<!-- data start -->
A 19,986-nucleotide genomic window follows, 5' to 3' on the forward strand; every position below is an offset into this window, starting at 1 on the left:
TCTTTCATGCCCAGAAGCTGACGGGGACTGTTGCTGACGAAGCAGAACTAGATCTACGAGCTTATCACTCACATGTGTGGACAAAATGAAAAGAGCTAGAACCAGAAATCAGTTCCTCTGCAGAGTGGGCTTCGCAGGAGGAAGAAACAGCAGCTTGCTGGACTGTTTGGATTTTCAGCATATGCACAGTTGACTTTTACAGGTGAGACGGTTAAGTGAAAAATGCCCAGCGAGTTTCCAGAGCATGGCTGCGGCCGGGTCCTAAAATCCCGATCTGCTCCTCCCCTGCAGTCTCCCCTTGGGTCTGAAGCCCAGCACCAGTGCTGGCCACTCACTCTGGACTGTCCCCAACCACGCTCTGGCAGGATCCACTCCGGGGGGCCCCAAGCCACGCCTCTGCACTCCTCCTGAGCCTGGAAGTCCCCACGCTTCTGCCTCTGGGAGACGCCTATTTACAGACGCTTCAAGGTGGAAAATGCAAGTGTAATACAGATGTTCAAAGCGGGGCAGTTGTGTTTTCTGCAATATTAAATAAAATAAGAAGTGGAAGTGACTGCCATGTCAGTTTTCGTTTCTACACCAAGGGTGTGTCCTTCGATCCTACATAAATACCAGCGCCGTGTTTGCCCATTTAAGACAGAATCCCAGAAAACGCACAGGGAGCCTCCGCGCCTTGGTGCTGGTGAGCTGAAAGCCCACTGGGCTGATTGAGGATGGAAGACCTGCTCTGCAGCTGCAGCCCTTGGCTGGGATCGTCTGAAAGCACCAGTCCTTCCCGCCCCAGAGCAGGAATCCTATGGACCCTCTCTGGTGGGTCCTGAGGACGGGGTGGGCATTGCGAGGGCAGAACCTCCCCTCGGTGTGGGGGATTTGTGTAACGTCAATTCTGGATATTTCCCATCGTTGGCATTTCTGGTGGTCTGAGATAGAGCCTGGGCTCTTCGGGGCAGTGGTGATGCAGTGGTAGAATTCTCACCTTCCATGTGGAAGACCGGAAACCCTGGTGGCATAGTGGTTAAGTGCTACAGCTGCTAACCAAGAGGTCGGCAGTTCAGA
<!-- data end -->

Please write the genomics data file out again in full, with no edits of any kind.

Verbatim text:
A 19,986-nucleotide genomic window follows, 5' to 3' on the forward strand; every position below is an offset into this window, starting at 1 on the left:
TCTTTCATGCCCAGAAGCTGACGGGGACTGTTGCTGACGAAGCAGAACTAGATCTACGAGCTTATCACTCACATGTGTGGACAAAATGAAAAGAGCTAGAACCAGAAATCAGTTCCTCTGCAGAGTGGGCTTCGCAGGAGGAAGAAACAGCAGCTTGCTGGACTGTTTGGATTTTCAGCATATGCACAGTTGACTTTTACAGGTGAGACGGTTAAGTGAAAAATGCCCAGCGAGTTTCCAGAGCATGGCTGCGGCCGGGTCCTAAAATCCCGATCTGCTCCTCCCCTGCAGTCTCCCCTTGGGTCTGAAGCCCAGCACCAGTGCTGGCCACTCACTCTGGACTGTCCCCAACCACGCTCTGGCAGGATCCACTCCGGGGGGCCCCAAGCCACGCCTCTGCACTCCTCCTGAGCCTGGAAGTCCCCACGCTTCTGCCTCTGGGAGACGCCTATTTACAGACGCTTCAAGGTGGAAAATGCAAGTGTAATACAGATGTTCAAAGCGGGGCAGTTGTGTTTTCTGCAATATTAAATAAAATAAGAAGTGGAAGTGACTGCCATGTCAGTTTTCGTTTCTACACCAAGGGTGTGTCCTTCGATCCTACATAAATACCAGCGCCGTGTTTGCCCATTTAAGACAGAATCCCAGAAAACGCACAGGGAGCCTCCGCGCCTTGGTGCTGGTGAGCTGAAAGCCCACTGGGCTGATTGAGGATGGAAGACCTGCTCTGCAGCTGCAGCCCTTGGCTGGGATCGTCTGAAAGCACCAGTCCTTCCCGCCCCAGAGCAGGAATCCTATGGACCCTCTCTGGTGGGTCCTGAGGACGGGGTGGGCATTGCGAGGGCAGAACCTCCCCTCGGTGTGGGGGATTTGTGTAACGTCAATTCTGGATATTTCCCATCGTTGGCATTTCTGGTGGTCTGAGATAGAGCCTGGGCTCTTCGGGGCAGTGGTGATGCAGTGGTAGAATTCTCACCTTCCATGTGGAAGACCGGAAACCCTGGTGGCATAGTGGTTAAGTGCTACAGCTGCTAACCAAGAGGTCGGCAGTTCAGA